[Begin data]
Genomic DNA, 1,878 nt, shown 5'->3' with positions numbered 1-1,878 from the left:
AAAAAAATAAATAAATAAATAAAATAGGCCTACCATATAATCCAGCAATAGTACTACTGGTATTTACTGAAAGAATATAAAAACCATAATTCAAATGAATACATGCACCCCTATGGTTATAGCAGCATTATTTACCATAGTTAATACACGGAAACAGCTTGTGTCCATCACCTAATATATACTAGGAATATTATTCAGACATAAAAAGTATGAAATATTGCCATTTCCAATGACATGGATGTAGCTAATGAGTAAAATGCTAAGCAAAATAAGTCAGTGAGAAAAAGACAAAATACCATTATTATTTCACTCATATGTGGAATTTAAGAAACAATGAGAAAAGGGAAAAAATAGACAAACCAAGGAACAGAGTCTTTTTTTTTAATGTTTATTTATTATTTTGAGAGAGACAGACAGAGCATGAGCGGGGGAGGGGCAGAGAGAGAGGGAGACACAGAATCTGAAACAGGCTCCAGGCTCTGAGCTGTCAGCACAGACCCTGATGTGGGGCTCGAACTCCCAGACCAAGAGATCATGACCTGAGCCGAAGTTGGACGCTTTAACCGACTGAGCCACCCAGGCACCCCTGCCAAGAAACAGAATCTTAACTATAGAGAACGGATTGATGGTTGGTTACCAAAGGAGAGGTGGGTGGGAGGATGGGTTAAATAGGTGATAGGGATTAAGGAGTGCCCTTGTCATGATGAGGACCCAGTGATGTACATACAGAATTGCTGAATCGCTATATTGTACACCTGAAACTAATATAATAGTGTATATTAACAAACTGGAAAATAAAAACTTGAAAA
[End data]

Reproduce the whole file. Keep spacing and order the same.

Genomic DNA, 1,878 nt, shown 5'->3' with positions numbered 1-1,878 from the left:
AAAAAAATAAATAAATAAATAAAATAGGCCTACCATATAATCCAGCAATAGTACTACTGGTATTTACTGAAAGAATATAAAAACCATAATTCAAATGAATACATGCACCCCTATGGTTATAGCAGCATTATTTACCATAGTTAATACACGGAAACAGCTTGTGTCCATCACCTAATATATACTAGGAATATTATTCAGACATAAAAAGTATGAAATATTGCCATTTCCAATGACATGGATGTAGCTAATGAGTAAAATGCTAAGCAAAATAAGTCAGTGAGAAAAAGACAAAATACCATTATTATTTCACTCATATGTGGAATTTAAGAAACAATGAGAAAAGGGAAAAAATAGACAAACCAAGGAACAGAGTCTTTTTTTTTAATGTTTATTTATTATTTTGAGAGAGACAGACAGAGCATGAGCGGGGGAGGGGCAGAGAGAGAGGGAGACACAGAATCTGAAACAGGCTCCAGGCTCTGAGCTGTCAGCACAGACCCTGATGTGGGGCTCGAACTCCCAGACCAAGAGATCATGACCTGAGCCGAAGTTGGACGCTTTAACCGACTGAGCCACCCAGGCACCCCTGCCAAGAAACAGAATCTTAACTATAGAGAACGGATTGATGGTTGGTTACCAAAGGAGAGGTGGGTGGGAGGATGGGTTAAATAGGTGATAGGGATTAAGGAGTGCCCTTGTCATGATGAGGACCCAGTGATGTACATACAGAATTGCTGAATCGCTATATTGTACACCTGAAACTAATATAATAGTGTATATTAACAAACTGGAAAATAAAAACTTGAAAA